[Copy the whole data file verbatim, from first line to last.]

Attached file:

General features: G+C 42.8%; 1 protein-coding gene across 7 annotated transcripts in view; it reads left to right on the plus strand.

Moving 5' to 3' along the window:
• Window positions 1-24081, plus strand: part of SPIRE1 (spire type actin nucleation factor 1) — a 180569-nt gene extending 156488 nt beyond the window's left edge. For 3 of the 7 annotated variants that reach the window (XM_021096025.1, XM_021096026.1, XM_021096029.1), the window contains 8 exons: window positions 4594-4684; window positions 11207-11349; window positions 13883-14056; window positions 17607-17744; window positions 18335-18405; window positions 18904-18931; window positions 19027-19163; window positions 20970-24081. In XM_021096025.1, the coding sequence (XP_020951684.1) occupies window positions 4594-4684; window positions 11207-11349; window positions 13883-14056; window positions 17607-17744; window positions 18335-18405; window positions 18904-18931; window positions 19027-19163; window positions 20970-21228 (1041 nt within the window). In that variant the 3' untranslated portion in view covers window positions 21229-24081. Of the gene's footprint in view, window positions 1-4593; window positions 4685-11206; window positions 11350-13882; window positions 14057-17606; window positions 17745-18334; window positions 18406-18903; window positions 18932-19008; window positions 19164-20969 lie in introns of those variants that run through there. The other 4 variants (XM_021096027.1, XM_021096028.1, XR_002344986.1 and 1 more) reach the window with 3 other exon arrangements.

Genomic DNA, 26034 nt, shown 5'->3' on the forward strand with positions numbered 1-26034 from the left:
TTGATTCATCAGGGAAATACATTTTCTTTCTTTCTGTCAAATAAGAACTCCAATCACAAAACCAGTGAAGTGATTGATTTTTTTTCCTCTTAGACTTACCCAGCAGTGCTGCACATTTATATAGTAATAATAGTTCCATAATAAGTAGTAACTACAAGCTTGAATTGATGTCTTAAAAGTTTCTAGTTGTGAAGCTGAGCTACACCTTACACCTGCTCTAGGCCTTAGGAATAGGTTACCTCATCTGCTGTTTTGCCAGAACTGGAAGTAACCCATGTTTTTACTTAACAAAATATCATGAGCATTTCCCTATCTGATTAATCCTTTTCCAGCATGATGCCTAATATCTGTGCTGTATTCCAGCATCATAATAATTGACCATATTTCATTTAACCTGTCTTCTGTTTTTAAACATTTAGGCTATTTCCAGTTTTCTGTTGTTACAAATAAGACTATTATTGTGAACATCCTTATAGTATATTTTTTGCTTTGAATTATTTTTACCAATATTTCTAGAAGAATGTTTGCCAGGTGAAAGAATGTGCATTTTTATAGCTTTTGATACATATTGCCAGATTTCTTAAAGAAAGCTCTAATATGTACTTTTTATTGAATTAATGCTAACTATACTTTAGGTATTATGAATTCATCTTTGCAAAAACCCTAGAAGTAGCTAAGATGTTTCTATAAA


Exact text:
General features: G+C 42.8%; 1 protein-coding gene across 7 annotated transcripts in view; it reads left to right on the plus strand.

Moving 5' to 3' along the window:
• Window positions 1-24081, plus strand: part of SPIRE1 (spire type actin nucleation factor 1) — a 180569-nt gene extending 156488 nt beyond the window's left edge. For 3 of the 7 annotated variants that reach the window (XM_021096025.1, XM_021096026.1, XM_021096029.1), the window contains 8 exons: window positions 4594-4684; window positions 11207-11349; window positions 13883-14056; window positions 17607-17744; window positions 18335-18405; window positions 18904-18931; window positions 19027-19163; window positions 20970-24081. In XM_021096025.1, the coding sequence (XP_020951684.1) occupies window positions 4594-4684; window positions 11207-11349; window positions 13883-14056; window positions 17607-17744; window positions 18335-18405; window positions 18904-18931; window positions 19027-19163; window positions 20970-21228 (1041 nt within the window). In that variant the 3' untranslated portion in view covers window positions 21229-24081. Of the gene's footprint in view, window positions 1-4593; window positions 4685-11206; window positions 11350-13882; window positions 14057-17606; window positions 17745-18334; window positions 18406-18903; window positions 18932-19008; window positions 19164-20969 lie in introns of those variants that run through there. The other 4 variants (XM_021096027.1, XM_021096028.1, XR_002344986.1 and 1 more) reach the window with 3 other exon arrangements.

Genomic DNA, 26034 nt, shown 5'->3' on the forward strand with positions numbered 1-26034 from the left:
TTGATTCATCAGGGAAATACATTTTCTTTCTTTCTGTCAAATAAGAACTCCAATCACAAAACCAGTGAAGTGATTGATTTTTTTTCCTCTTAGACTTACCCAGCAGTGCTGCACATTTATATAGTAATAATAGTTCCATAATAAGTAGTAACTACAAGCTTGAATTGATGTCTTAAAAGTTTCTAGTTGTGAAGCTGAGCTACACCTTACACCTGCTCTAGGCCTTAGGAATAGGTTACCTCATCTGCTGTTTTGCCAGAACTGGAAGTAACCCATGTTTTTACTTAACAAAATATCATGAGCATTTCCCTATCTGATTAATCCTTTTCCAGCATGATGCCTAATATCTGTGCTGTATTCCAGCATCATAATAATTGACCATATTTCATTTAACCTGTCTTCTGTTTTTAAACATTTAGGCTATTTCCAGTTTTCTGTTGTTACAAATAAGACTATTATTGTGAACATCCTTATAGTATATTTTTTGCTTTGAATTATTTTTACCAATATTTCTAGAAGAATGTTTGCCAGGTGAAAGAATGTGCATTTTTATAGCTTTTGATACATATTGCCAGATTTCTTAAAGAAAGCTCTAATATGTACTTTTTATTGAATTAATGCTAACTATACTTTAGGTATTATGAATTCATCTTTGCAAAAACCCTAGAAGTAGCTAAGATGTTTCTATAAA